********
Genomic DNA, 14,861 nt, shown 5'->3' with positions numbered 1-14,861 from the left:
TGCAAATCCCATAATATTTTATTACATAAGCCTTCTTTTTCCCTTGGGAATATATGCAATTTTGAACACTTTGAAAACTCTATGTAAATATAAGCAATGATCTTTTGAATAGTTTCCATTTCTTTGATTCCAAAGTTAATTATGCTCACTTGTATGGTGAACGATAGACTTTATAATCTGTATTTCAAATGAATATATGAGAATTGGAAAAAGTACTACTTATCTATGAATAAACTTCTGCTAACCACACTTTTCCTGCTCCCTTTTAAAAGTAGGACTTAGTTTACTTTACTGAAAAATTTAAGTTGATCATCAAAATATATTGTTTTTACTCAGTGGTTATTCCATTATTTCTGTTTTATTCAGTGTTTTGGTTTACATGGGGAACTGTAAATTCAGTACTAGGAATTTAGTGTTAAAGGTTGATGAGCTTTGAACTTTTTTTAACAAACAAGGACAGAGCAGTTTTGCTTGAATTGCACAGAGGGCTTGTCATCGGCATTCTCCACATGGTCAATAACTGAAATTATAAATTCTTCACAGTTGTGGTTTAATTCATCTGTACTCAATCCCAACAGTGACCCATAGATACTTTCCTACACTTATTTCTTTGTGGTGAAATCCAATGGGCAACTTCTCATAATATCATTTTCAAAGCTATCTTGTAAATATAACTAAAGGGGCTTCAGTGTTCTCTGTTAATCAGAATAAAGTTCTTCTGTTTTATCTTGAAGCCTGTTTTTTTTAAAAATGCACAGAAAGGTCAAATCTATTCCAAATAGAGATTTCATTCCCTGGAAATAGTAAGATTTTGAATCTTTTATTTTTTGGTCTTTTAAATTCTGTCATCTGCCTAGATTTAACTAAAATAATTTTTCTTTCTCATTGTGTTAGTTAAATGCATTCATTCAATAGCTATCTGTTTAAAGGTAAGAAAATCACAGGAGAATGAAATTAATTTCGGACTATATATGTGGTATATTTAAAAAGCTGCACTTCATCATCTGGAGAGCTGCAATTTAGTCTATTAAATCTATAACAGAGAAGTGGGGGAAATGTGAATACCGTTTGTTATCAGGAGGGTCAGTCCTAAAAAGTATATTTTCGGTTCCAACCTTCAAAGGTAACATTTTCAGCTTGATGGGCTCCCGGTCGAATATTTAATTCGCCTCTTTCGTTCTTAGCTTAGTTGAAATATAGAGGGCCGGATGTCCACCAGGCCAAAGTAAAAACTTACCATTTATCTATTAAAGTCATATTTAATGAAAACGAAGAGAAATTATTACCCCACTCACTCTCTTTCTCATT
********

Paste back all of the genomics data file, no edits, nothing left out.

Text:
Genomic DNA, 14,861 nt, shown 5'->3' with positions numbered 1-14,861 from the left:
TGCAAATCCCATAATATTTTATTACATAAGCCTTCTTTTTCCCTTGGGAATATATGCAATTTTGAACACTTTGAAAACTCTATGTAAATATAAGCAATGATCTTTTGAATAGTTTCCATTTCTTTGATTCCAAAGTTAATTATGCTCACTTGTATGGTGAACGATAGACTTTATAATCTGTATTTCAAATGAATATATGAGAATTGGAAAAAGTACTACTTATCTATGAATAAACTTCTGCTAACCACACTTTTCCTGCTCCCTTTTAAAAGTAGGACTTAGTTTACTTTACTGAAAAATTTAAGTTGATCATCAAAATATATTGTTTTTACTCAGTGGTTATTCCATTATTTCTGTTTTATTCAGTGTTTTGGTTTACATGGGGAACTGTAAATTCAGTACTAGGAATTTAGTGTTAAAGGTTGATGAGCTTTGAACTTTTTTTAACAAACAAGGACAGAGCAGTTTTGCTTGAATTGCACAGAGGGCTTGTCATCGGCATTCTCCACATGGTCAATAACTGAAATTATAAATTCTTCACAGTTGTGGTTTAATTCATCTGTACTCAATCCCAACAGTGACCCATAGATACTTTCCTACACTTATTTCTTTGTGGTGAAATCCAATGGGCAACTTCTCATAATATCATTTTCAAAGCTATCTTGTAAATATAACTAAAGGGGCTTCAGTGTTCTCTGTTAATCAGAATAAAGTTCTTCTGTTTTATCTTGAAGCCTGTTTTTTTTAAAAATGCACAGAAAGGTCAAATCTATTCCAAATAGAGATTTCATTCCCTGGAAATAGTAAGATTTTGAATCTTTTATTTTTTGGTCTTTTAAATTCTGTCATCTGCCTAGATTTAACTAAAATAATTTTTCTTTCTCATTGTGTTAGTTAAATGCATTCATTCAATAGCTATCTGTTTAAAGGTAAGAAAATCACAGGAGAATGAAATTAATTTCGGACTATATATGTGGTATATTTAAAAAGCTGCACTTCATCATCTGGAGAGCTGCAATTTAGTCTATTAAATCTATAACAGAGAAGTGGGGGAAATGTGAATACCGTTTGTTATCAGGAGGGTCAGTCCTAAAAAGTATATTTTCGGTTCCAACCTTCAAAGGTAACATTTTCAGCTTGATGGGCTCCCGGTCGAATATTTAATTCGCCTCTTTCGTTCTTAGCTTAGTTGAAATATAGAGGGCCGGATGTCCACCAGGCCAAAGTAAAAACTTACCATTTATCTATTAAAGTCATATTTAATGAAAACGAAGAGAAATTATTACCCCACTCACTCTCTTTCTCATT